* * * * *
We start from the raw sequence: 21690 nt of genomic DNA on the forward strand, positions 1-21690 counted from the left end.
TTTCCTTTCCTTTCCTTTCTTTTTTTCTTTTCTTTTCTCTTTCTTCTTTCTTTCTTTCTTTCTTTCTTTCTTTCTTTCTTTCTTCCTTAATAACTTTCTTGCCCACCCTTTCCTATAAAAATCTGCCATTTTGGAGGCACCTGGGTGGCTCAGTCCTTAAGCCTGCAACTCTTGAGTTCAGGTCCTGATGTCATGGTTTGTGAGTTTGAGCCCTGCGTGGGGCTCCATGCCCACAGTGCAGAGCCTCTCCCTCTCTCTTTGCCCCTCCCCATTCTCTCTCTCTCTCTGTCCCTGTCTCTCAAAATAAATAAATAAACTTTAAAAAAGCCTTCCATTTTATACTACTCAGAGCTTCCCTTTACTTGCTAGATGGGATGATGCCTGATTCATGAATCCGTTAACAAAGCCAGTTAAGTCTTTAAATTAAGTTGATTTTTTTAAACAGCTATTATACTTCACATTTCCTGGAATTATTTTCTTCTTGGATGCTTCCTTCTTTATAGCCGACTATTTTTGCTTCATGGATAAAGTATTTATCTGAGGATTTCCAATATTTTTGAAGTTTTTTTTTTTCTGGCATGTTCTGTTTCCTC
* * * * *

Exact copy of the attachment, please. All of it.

We start from the raw sequence: 21690 nt of genomic DNA on the forward strand, positions 1-21690 counted from the left end.
TTTCCTTTCCTTTCCTTTCTTTTTTTCTTTTCTTTTCTCTTTCTTCTTTCTTTCTTTCTTTCTTTCTTTCTTTCTTTCTTTCTTCCTTAATAACTTTCTTGCCCACCCTTTCCTATAAAAATCTGCCATTTTGGAGGCACCTGGGTGGCTCAGTCCTTAAGCCTGCAACTCTTGAGTTCAGGTCCTGATGTCATGGTTTGTGAGTTTGAGCCCTGCGTGGGGCTCCATGCCCACAGTGCAGAGCCTCTCCCTCTCTCTTTGCCCCTCCCCATTCTCTCTCTCTCTCTGTCCCTGTCTCTCAAAATAAATAAATAAACTTTAAAAAAGCCTTCCATTTTATACTACTCAGAGCTTCCCTTTACTTGCTAGATGGGATGATGCCTGATTCATGAATCCGTTAACAAAGCCAGTTAAGTCTTTAAATTAAGTTGATTTTTTTAAACAGCTATTATACTTCACATTTCCTGGAATTATTTTCTTCTTGGATGCTTCCTTCTTTATAGCCGACTATTTTTGCTTCATGGATAAAGTATTTATCTGAGGATTTCCAATATTTTTGAAGTTTTTTTTTTTCTGGCATGTTCTGTTTCCTC